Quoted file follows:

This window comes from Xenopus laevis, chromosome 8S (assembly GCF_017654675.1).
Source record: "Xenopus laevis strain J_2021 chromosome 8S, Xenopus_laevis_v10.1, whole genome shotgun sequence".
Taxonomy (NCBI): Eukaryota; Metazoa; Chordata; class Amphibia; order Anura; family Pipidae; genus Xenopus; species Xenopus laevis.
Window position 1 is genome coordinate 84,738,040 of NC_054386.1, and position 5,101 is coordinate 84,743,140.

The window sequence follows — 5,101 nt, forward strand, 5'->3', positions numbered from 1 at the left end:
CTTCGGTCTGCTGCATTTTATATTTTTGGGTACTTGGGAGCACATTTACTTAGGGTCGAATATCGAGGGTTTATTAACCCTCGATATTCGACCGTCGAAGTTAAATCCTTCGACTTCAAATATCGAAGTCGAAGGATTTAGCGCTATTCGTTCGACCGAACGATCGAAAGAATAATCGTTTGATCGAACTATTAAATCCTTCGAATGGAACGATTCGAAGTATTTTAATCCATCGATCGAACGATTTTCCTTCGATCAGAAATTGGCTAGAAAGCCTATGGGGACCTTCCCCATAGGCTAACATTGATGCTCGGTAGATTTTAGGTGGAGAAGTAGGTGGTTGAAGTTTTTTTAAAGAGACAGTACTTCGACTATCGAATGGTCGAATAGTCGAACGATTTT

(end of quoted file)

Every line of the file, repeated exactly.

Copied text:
This window comes from Xenopus laevis, chromosome 8S (assembly GCF_017654675.1).
Source record: "Xenopus laevis strain J_2021 chromosome 8S, Xenopus_laevis_v10.1, whole genome shotgun sequence".
Taxonomy (NCBI): Eukaryota; Metazoa; Chordata; class Amphibia; order Anura; family Pipidae; genus Xenopus; species Xenopus laevis.
Window position 1 is genome coordinate 84,738,040 of NC_054386.1, and position 5,101 is coordinate 84,743,140.

The window sequence follows — 5,101 nt, forward strand, 5'->3', positions numbered from 1 at the left end:
CTTCGGTCTGCTGCATTTTATATTTTTGGGTACTTGGGAGCACATTTACTTAGGGTCGAATATCGAGGGTTTATTAACCCTCGATATTCGACCGTCGAAGTTAAATCCTTCGACTTCAAATATCGAAGTCGAAGGATTTAGCGCTATTCGTTCGACCGAACGATCGAAAGAATAATCGTTTGATCGAACTATTAAATCCTTCGAATGGAACGATTCGAAGTATTTTAATCCATCGATCGAACGATTTTCCTTCGATCAGAAATTGGCTAGAAAGCCTATGGGGACCTTCCCCATAGGCTAACATTGATGCTCGGTAGATTTTAGGTGGAGAAGTAGGTGGTTGAAGTTTTTTTAAAGAGACAGTACTTCGACTATCGAATGGTCGAATAGTCGAACGATTTT